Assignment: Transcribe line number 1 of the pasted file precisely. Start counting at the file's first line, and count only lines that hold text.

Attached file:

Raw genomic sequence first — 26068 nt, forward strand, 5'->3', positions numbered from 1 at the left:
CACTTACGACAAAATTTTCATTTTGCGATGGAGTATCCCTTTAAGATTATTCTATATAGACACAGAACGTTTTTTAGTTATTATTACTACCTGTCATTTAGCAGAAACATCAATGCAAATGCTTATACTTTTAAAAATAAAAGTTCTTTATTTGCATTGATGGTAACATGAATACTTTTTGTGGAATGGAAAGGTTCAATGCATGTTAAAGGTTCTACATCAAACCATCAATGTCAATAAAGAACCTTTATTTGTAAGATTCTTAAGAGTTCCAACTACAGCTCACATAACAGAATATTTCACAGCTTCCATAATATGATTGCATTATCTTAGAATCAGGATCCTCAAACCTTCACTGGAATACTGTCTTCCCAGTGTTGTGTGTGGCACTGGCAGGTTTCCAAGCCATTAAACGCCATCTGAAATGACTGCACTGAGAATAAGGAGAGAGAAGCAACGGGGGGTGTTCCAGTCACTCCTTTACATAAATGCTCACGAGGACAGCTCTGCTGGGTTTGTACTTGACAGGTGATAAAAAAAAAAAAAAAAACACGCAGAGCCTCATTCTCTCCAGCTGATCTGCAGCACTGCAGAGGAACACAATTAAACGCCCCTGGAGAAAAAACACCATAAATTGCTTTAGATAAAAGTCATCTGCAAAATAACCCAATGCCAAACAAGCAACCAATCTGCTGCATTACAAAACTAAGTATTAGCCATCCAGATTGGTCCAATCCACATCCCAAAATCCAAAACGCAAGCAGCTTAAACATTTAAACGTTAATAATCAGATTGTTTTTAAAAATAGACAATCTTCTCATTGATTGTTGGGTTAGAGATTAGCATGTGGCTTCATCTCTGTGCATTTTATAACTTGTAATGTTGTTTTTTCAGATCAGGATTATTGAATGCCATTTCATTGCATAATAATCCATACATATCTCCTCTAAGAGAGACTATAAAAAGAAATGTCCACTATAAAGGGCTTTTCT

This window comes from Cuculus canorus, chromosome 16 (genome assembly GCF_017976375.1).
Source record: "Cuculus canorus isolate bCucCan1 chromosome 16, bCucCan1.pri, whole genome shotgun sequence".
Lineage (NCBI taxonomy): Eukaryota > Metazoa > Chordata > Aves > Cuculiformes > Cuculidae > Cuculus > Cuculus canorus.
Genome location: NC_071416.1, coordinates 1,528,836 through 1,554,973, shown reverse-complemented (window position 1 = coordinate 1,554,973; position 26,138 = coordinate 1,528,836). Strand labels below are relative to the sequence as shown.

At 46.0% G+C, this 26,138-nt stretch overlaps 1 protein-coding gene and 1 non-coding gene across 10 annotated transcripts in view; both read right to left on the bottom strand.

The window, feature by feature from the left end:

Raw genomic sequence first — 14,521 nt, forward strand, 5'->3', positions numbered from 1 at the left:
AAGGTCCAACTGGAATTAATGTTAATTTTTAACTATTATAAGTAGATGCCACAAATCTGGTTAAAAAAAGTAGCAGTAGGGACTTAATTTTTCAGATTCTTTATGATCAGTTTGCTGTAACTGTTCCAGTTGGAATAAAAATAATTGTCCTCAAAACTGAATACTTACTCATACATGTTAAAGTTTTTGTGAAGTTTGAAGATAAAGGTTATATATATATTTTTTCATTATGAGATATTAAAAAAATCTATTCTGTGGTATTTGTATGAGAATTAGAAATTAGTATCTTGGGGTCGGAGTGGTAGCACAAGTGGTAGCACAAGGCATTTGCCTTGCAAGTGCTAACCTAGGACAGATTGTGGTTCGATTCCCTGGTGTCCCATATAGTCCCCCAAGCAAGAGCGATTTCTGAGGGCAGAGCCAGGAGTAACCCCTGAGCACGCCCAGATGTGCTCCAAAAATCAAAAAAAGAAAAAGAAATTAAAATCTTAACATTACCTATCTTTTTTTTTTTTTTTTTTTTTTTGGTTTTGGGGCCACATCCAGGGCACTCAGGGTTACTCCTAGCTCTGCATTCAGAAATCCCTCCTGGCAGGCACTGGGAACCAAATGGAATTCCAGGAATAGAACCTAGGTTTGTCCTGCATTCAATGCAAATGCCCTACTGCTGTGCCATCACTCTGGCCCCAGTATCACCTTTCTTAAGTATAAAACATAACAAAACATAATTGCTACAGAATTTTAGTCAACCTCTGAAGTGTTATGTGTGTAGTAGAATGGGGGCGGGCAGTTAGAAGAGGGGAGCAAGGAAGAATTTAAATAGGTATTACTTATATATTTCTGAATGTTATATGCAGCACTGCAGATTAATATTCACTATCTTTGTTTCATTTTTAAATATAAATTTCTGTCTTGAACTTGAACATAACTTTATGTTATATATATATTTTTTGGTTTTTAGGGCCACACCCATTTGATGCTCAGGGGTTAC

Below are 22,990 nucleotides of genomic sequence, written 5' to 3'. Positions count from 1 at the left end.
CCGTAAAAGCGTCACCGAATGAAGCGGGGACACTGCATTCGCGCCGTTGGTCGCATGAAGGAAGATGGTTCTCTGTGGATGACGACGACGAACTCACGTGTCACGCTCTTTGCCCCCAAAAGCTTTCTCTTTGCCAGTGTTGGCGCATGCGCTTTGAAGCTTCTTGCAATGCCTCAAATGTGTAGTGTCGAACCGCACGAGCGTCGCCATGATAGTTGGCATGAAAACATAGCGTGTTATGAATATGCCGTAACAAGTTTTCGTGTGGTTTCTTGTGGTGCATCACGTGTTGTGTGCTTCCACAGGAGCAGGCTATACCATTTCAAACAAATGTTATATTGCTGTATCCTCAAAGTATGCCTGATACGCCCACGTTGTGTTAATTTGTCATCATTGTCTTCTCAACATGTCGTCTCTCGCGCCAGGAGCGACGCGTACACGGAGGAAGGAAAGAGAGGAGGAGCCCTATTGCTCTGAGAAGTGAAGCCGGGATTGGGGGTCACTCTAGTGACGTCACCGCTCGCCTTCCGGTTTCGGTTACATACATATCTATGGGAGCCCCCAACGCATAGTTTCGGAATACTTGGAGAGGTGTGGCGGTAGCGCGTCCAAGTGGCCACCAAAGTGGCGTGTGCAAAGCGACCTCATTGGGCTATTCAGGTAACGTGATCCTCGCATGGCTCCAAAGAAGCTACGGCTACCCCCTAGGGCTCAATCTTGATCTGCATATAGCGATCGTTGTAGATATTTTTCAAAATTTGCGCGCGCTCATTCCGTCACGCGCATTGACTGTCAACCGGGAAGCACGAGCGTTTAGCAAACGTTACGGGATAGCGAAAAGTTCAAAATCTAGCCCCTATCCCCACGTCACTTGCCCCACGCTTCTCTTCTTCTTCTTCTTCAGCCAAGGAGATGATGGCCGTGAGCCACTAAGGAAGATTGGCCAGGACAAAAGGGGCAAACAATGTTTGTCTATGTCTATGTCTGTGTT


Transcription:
Raw genomic sequence first — 26068 nt, forward strand, 5'->3', positions numbered from 1 at the left: